No, Andrew McCabe Did Not Commit Treason By Plotting to Remove Trump Using the Constitution
There’s a new trend going on throughout social media concerning Andrew McCabe. The former FBI deputy director recently confirmed to 60 Minutes journalist Scott Pelley that discussions were held at the U.S. Department of Justice (DOJ) as to whether President Donald Trump could be constitutionally removed from office after he fired former FBI director James Comey. The response has been pretty out there, to say the least.
Trump supporters have interpreted McCabe’s admission of such discussions as evidence of treason–but that’s an entirely inappropriate and off-base take with absolutely zero legal or constitutional justification. Let’s explore the charges and how wrong they are.
“There were meetings at the Justice Department at which it was discussed whether the vice president and a majority of the cabinet could be brought together to remove the president of the United States under the 25th Amendment,” Pelley told CBS This Morning on Thursday. “These were the eight days from Comey’s firing to the point that Robert Mueller was appointed special counsel. And the highest levels of American law enforcement were trying to figure out what to do with the president.”
Pro-Trump Twitter personality Jacob Wohl quickly logged on to lead the treason charge.
“Andrew McCabe just admitted to Treason!” he tweeted. Many other Twitter users weighed in with similar takes–many hoping for violence of one sort or another to befall McCabe due to his admitted conspiring against Trump.
This couldn’t be further removed from reality.
In U.S. law, treason has an extremely limited legal definition. It is one of the few original crimes against the state listed in the U.S. Constitution. Located in Article III, Section 3, the relevant language reads:
Treason against the United States, shall consist only in levying War against them, or in adhering to their Enemies, giving them Aid and Comfort. No Person shall be convicted of Treason unless on the Testimony of two Witnesses to the same overt Act, or on Confession in open Court.
A different definition is codified at 18 U.S. Code § 2381. This additional definition adds a slight modification to the original language. It reads:
Whoever, owing allegiance to the United States, levies war against them or adheres to their enemies, giving them aid and comfort within the United States or elsewhere, is guilty of treason and shall suffer death, or shall be imprisoned not less than five years and fined under this title but not less than $10,000; and shall be incapable of holding any office under the United States.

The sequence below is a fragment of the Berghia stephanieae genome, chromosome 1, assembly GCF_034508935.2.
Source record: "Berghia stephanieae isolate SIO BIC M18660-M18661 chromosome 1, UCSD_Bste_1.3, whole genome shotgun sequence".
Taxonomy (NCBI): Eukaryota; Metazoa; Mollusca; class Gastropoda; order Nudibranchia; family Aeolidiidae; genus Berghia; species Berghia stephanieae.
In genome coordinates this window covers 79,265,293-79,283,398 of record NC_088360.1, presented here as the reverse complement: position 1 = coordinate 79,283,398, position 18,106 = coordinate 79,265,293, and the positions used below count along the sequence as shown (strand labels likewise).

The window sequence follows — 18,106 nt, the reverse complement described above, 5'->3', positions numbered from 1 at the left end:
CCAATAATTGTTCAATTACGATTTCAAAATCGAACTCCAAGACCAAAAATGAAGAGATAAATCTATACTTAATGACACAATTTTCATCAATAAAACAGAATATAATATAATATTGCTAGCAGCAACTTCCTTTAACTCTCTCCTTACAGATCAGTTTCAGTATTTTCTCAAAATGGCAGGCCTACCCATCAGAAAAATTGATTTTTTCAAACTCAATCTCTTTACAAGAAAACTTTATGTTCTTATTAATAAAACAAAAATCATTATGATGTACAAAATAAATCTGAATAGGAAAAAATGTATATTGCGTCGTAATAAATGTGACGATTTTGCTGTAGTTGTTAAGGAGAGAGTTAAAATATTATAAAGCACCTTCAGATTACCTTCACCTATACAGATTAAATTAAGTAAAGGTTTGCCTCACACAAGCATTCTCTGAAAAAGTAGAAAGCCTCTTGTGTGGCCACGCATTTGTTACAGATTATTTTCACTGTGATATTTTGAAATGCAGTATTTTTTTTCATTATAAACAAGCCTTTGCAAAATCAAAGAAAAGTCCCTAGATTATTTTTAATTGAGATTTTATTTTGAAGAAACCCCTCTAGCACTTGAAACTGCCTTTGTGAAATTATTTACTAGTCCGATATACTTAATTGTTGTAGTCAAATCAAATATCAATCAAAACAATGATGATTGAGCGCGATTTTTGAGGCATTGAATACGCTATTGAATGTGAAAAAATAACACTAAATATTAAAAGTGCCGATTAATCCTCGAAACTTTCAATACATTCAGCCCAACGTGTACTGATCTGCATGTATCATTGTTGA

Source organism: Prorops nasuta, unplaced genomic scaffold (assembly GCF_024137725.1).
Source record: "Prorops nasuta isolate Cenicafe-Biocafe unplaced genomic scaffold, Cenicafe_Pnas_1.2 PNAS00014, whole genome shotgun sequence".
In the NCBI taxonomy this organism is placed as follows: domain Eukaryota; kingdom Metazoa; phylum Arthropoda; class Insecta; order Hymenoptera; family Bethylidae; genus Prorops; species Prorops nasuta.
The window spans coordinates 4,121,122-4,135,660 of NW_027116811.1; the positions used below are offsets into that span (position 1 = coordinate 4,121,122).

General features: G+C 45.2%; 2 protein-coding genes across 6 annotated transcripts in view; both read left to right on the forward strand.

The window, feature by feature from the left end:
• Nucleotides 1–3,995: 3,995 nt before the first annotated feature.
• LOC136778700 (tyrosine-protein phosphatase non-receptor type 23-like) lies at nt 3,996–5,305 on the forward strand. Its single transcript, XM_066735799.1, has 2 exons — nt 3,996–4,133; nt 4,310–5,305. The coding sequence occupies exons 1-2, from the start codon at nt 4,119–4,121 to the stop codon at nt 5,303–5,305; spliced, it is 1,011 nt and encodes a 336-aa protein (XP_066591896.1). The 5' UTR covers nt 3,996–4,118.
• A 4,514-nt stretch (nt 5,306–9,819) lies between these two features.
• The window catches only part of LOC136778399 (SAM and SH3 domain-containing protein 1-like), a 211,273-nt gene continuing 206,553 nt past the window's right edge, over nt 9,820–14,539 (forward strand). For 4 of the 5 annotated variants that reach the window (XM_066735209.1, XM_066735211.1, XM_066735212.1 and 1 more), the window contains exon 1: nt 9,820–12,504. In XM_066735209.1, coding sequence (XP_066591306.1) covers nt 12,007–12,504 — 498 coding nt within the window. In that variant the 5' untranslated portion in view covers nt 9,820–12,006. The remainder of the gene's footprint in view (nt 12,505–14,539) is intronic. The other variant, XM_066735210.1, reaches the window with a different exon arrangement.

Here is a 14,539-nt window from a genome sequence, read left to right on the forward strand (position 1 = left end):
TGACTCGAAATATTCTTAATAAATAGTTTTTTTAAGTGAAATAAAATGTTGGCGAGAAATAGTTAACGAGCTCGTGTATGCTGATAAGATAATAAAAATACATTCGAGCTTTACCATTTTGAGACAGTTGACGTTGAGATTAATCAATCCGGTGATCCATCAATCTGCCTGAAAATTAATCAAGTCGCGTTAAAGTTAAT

Treason, therefore, must consist of either: (1) levying war against the United States; or (2) giving aid and comfort to enemies of the United States. So, what does that actually mean? Well, pretty much what it says. Levying war means actually engaging in armed conflict against the United States. Giving aid and comfort to enemies would require someone providing such help to a nation state subject to a formal declaration of war by Congress.
That’s it for treason. There’s literally nothing else that qualifies. The Constitution and federal law are both restrictive and surprisingly clear on this point.
What McCabe suggested he and others at DOJ took part in were discussions about removing President Trump via a method outlined in the Constitution itself. Such discussions are obviously and on their face not a form of war against the country. Nor are such discussions akin to aiding and comforting national enemies of the state. Andrew McCabe and his co-conspirators arguably were the state. There’s simply not much of an argument to take seriously and dissect here.
University of Texas Law Professor Steve Vladeck chided the new trend in ascribing treason in a legal analysis piece for NBC News almost exactly a year ago. No defender of Trump, Vladeck’s analysis was a timely reminder of what the law and Constitution actually say, and was directed at liberals who have jumped the gun by issuing baseless charges of treason against Trump over the Russia scandal.
“Treasonous acts may be criminal, but criminal acts are almost never treason,” Vladeck noted.
Let’s take that a bit farther and reiterate: McCabe’s discussions–however they might appear unseemly or untoward–were not even criminal. They were based on a method that is fully Constitutional. There’s simply no treason case to be made here.
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